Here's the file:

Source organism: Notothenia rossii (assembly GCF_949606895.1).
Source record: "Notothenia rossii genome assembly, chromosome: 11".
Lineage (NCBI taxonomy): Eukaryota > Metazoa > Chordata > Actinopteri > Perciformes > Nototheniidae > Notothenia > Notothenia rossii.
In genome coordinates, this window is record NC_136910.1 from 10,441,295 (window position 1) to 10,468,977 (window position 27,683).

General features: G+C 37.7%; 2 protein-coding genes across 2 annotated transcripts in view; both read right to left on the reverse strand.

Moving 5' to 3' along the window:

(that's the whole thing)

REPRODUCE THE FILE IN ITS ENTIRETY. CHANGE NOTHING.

Source organism: Notothenia rossii (assembly GCF_949606895.1).
Source record: "Notothenia rossii genome assembly, chromosome: 11".
Lineage (NCBI taxonomy): Eukaryota > Metazoa > Chordata > Actinopteri > Perciformes > Nototheniidae > Notothenia > Notothenia rossii.
In genome coordinates, this window is record NC_136910.1 from 10,441,295 (window position 1) to 10,468,977 (window position 27,683).

General features: G+C 37.7%; 2 protein-coding genes across 2 annotated transcripts in view; both read right to left on the reverse strand.

Moving 5' to 3' along the window: